If we really consider the population problem of LDCs, as visualised by most classical and labour-surplus theories, we can imagine a ‘vicious circle’ or ‘population trap’ occurring at very low levels of per capita income. Suppose, in a very poor country (with a per capita income of in Fig. 8) increase in per capita output causes a sharp reduction in the death rate.
Consequently, there occurs a rapid rate of population growth. It can well be imagined that “for any small changes of output per capita, the rate of growth of population would tend to exceed the possible rate of growth of income.”
The implication is clear. Per capita income would again fall back to the original level. In Fig.8 a move towards the right of T (the trap) would raise the population-growth curve above the growth of the total-output curve. And, per capita income again falls back to OT.
On the contrary, at higher levels of per capita income, further increases in standards of living would have little, if any, impact on the growth of population. In other words, growth would tend to be self-perpetuating. In fact, if we could manage to move to the right of G, the growth in output would exceed that of population, leading to a higher rising) per capita income (out put).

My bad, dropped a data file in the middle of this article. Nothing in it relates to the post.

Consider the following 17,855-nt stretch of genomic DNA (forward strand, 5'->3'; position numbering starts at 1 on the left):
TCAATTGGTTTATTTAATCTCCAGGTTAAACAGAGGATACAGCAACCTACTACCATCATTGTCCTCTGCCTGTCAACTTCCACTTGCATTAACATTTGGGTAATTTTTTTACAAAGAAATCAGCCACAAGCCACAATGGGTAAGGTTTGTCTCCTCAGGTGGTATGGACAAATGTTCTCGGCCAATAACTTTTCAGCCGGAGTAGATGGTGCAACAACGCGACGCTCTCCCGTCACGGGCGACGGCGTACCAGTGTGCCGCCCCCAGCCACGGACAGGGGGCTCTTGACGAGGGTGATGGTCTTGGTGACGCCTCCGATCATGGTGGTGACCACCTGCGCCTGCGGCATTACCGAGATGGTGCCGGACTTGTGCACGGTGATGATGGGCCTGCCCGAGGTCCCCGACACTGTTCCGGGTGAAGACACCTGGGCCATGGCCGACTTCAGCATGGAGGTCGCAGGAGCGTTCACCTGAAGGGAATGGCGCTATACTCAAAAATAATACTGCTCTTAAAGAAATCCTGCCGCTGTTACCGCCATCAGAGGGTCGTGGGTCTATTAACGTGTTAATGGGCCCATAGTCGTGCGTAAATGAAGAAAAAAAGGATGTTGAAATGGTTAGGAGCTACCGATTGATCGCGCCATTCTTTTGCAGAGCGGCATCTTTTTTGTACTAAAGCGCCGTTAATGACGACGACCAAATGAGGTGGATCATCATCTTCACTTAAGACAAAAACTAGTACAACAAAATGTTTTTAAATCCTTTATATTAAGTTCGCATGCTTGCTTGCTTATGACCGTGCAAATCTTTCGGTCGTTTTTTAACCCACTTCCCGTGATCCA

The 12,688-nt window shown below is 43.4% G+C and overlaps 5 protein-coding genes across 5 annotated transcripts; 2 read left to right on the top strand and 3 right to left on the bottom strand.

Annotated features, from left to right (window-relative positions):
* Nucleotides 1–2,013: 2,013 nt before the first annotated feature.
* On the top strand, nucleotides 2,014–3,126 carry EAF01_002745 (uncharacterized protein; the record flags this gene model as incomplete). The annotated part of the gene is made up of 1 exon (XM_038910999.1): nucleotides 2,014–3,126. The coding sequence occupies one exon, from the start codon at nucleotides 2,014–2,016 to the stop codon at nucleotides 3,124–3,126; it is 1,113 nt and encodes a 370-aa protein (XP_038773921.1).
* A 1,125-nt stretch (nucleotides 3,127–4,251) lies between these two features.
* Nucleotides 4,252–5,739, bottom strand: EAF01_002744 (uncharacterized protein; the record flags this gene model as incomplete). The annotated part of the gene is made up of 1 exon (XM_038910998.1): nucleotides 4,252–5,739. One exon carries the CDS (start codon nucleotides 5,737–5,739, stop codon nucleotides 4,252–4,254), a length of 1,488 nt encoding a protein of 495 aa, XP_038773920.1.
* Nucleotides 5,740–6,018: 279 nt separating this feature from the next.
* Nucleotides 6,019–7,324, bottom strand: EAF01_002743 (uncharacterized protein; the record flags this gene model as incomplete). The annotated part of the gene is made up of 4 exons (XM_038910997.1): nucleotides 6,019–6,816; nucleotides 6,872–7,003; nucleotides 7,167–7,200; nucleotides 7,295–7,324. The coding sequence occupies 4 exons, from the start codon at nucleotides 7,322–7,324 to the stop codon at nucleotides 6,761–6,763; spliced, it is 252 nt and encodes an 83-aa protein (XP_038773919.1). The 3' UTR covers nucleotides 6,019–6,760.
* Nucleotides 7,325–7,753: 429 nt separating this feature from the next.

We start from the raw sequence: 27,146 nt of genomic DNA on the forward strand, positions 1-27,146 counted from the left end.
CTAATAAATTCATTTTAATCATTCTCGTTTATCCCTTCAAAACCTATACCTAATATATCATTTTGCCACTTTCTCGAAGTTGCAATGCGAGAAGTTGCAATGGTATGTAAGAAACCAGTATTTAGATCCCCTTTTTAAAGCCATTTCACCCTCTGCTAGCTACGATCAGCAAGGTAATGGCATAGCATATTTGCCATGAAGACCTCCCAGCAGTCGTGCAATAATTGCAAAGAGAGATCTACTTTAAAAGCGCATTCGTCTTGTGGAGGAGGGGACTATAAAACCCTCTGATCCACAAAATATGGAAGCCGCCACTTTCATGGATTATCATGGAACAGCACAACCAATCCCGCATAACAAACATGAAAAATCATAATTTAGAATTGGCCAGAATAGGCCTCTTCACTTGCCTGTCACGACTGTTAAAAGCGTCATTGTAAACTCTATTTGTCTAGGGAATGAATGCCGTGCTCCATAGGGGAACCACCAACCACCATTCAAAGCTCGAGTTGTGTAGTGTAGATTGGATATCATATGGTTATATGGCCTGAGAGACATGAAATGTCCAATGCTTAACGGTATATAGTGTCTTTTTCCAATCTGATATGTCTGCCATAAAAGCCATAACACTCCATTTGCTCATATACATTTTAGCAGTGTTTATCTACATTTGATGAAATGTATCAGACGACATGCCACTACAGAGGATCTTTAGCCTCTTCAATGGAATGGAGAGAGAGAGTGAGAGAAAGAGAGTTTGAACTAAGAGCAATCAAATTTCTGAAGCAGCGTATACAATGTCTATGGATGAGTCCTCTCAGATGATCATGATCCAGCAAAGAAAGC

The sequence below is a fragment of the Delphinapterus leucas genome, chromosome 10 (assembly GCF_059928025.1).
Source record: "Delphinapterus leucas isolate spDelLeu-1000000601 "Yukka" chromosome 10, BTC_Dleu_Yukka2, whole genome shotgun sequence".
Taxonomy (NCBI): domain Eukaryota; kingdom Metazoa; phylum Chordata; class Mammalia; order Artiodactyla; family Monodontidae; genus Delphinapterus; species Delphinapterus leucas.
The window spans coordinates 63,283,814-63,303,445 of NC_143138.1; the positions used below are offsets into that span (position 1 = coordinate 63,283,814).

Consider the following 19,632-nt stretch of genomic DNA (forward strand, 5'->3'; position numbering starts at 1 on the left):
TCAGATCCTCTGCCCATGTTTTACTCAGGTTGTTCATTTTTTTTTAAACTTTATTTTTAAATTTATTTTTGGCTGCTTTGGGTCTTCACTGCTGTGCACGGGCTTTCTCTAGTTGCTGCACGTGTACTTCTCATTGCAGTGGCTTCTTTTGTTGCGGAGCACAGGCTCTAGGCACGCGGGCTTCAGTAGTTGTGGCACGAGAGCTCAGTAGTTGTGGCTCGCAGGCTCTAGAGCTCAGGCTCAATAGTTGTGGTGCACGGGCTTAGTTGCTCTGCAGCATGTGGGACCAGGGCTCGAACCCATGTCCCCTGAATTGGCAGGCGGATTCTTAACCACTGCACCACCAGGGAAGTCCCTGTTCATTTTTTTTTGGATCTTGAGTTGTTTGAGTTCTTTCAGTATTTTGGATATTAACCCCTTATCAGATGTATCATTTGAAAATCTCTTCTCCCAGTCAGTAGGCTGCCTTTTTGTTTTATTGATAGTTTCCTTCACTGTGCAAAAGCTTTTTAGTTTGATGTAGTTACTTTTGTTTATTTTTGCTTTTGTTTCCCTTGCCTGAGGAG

The point G is the critical point at which income expansion or the contraction process tends to be cumulative, i.e., if one becomes rich, it becomes richer still; if poor, it stays poor. So, Fig.8 illustrates one kind of vicious circle of poverty that might occur in LDCs.
No doubt, modern LDCs do have a most potent instrument of growth at their disposal — modern technology imported from the West. But there are certain problems which create insurmountable obstacles to material progress.
These make the process of ‘getting started’ more difficult.
Some such obstacles are listed below:
Obstacle # 3. The Difficult of Adapting Western Technology:
The LDCs of the world often face certain difficulties in adapting western technology. It is so because such technology is not ideally suited to their own conditions. Such technology is mainly of capital-using type. But LDCs are basically capital-scarce.
So, they cannot utilise this technology effectively due to the use of such technology is also not possible due to shortage of entrepreneurs and skilled personnel which characterise most LDCs. At the same time, their own technology is out-dated.